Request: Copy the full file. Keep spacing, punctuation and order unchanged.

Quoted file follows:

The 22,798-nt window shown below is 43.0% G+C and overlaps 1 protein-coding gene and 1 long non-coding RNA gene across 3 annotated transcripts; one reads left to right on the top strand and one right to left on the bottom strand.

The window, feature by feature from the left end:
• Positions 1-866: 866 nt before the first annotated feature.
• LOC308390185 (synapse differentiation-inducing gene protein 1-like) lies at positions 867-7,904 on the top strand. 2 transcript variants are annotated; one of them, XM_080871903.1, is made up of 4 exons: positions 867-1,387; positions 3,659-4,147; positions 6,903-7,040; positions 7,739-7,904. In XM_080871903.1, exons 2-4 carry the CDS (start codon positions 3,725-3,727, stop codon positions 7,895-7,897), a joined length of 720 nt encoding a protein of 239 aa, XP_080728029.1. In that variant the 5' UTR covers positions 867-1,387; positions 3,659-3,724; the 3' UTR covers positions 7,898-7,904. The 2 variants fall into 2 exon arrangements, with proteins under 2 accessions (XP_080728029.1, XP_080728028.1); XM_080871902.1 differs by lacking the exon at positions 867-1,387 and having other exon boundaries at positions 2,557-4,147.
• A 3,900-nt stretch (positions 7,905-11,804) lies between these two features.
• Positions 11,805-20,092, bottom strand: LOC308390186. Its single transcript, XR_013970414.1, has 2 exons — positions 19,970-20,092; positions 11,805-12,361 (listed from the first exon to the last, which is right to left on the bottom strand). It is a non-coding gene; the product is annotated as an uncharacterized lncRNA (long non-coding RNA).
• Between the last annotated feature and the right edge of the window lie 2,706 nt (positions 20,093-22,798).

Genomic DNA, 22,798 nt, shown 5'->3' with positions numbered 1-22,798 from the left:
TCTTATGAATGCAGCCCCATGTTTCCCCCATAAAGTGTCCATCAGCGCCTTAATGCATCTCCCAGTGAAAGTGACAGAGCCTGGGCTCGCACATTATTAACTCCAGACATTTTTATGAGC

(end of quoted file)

The 22,798-nt window shown below is 43.0% G+C and overlaps 1 protein-coding gene and 1 long non-coding RNA gene across 3 annotated transcripts; one reads left to right on the top strand and one right to left on the bottom strand.

The window, feature by feature from the left end:
• Positions 1-866: 866 nt before the first annotated feature.
• LOC308390185 (synapse differentiation-inducing gene protein 1-like) lies at positions 867-7,904 on the top strand. 2 transcript variants are annotated; one of them, XM_080871903.1, is made up of 4 exons: positions 867-1,387; positions 3,659-4,147; positions 6,903-7,040; positions 7,739-7,904. In XM_080871903.1, exons 2-4 carry the CDS (start codon positions 3,725-3,727, stop codon positions 7,895-7,897), a joined length of 720 nt encoding a protein of 239 aa, XP_080728029.1. In that variant the 5' UTR covers positions 867-1,387; positions 3,659-3,724; the 3' UTR covers positions 7,898-7,904. The 2 variants fall into 2 exon arrangements, with proteins under 2 accessions (XP_080728029.1, XP_080728028.1); XM_080871902.1 differs by lacking the exon at positions 867-1,387 and having other exon boundaries at positions 2,557-4,147.
• A 3,900-nt stretch (positions 7,905-11,804) lies between these two features.
• Positions 11,805-20,092, bottom strand: LOC308390186. Its single transcript, XR_013970414.1, has 2 exons — positions 19,970-20,092; positions 11,805-12,361 (listed from the first exon to the last, which is right to left on the bottom strand). It is a non-coding gene; the product is annotated as an uncharacterized lncRNA (long non-coding RNA).
• Between the last annotated feature and the right edge of the window lie 2,706 nt (positions 20,093-22,798).

Genomic DNA, 22,798 nt, shown 5'->3' with positions numbered 1-22,798 from the left:
TCTTATGAATGCAGCCCCATGTTTCCCCCATAAAGTGTCCATCAGCGCCTTAATGCATCTCCCAGTGAAAGTGACAGAGCCTGGGCTCGCACATTATTAACTCCAGACATTTTTATGAGC